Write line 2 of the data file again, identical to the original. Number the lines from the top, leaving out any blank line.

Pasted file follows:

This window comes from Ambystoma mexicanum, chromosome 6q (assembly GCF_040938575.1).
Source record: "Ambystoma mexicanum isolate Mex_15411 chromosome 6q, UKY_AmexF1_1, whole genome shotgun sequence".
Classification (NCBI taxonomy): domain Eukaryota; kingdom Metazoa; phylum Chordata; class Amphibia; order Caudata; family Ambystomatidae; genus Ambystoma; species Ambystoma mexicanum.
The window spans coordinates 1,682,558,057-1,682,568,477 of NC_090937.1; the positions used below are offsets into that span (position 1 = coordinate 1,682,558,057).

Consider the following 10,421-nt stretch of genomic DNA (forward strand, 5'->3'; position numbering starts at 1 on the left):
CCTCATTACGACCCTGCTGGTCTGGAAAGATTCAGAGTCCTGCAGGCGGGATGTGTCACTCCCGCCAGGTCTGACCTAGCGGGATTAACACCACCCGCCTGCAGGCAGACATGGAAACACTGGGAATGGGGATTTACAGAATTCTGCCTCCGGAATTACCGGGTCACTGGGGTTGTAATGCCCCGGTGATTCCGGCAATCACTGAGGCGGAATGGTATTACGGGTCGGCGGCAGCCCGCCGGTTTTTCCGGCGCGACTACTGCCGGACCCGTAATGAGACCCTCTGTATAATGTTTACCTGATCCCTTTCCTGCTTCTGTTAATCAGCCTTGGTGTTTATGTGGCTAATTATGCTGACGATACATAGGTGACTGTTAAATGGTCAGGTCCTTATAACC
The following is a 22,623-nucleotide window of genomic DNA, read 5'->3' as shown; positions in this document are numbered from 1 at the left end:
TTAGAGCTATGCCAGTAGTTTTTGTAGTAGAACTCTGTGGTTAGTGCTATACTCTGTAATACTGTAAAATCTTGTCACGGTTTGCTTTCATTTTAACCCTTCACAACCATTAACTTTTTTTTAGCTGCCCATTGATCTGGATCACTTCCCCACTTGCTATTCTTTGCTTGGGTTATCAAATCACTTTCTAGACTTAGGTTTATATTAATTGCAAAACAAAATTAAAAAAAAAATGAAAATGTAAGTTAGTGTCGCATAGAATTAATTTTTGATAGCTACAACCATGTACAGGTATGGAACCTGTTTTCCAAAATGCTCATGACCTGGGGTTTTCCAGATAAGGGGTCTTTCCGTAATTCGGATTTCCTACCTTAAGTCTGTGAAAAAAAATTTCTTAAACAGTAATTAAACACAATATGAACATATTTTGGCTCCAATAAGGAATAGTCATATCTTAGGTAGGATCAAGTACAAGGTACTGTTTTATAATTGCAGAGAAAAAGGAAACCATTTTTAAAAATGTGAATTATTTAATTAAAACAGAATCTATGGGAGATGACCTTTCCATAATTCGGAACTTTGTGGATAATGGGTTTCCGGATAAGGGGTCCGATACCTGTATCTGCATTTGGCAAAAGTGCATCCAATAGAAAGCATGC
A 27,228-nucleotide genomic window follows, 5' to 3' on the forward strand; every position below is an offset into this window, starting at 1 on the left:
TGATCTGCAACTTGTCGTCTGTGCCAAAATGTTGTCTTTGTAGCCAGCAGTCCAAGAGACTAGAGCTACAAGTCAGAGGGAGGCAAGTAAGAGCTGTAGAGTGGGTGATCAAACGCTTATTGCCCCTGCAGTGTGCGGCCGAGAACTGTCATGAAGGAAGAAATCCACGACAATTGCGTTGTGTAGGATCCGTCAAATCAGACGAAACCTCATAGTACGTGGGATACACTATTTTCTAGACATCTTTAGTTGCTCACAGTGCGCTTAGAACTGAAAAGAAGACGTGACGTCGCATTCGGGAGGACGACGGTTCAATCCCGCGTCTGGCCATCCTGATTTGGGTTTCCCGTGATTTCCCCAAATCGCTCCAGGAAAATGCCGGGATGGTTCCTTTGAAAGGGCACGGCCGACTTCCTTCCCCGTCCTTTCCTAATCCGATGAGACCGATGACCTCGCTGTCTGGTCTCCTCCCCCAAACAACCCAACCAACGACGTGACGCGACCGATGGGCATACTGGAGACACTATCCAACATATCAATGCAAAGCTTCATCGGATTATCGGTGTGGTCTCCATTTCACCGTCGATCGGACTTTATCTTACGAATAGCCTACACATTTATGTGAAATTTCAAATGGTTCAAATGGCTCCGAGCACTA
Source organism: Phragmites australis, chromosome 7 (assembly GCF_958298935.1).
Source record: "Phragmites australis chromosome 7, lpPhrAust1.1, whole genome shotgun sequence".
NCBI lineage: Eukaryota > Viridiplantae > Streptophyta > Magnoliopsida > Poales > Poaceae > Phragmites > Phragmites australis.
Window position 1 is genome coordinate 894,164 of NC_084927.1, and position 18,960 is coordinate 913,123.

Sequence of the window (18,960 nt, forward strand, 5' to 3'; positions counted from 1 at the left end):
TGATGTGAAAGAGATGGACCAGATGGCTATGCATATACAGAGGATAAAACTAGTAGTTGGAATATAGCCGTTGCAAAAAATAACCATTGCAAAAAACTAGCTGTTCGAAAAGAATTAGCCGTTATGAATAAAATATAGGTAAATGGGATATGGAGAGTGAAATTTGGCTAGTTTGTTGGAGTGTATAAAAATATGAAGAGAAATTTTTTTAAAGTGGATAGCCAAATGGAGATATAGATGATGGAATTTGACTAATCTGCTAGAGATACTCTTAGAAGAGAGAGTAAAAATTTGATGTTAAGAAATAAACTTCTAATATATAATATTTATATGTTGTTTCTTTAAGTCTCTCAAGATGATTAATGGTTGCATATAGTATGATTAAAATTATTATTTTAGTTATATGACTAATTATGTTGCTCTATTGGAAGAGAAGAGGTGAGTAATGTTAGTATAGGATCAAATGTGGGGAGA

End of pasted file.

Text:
Source record: "Ambystoma mexicanum isolate Mex_15411 chromosome 6q, UKY_AmexF1_1, whole genome shotgun sequence".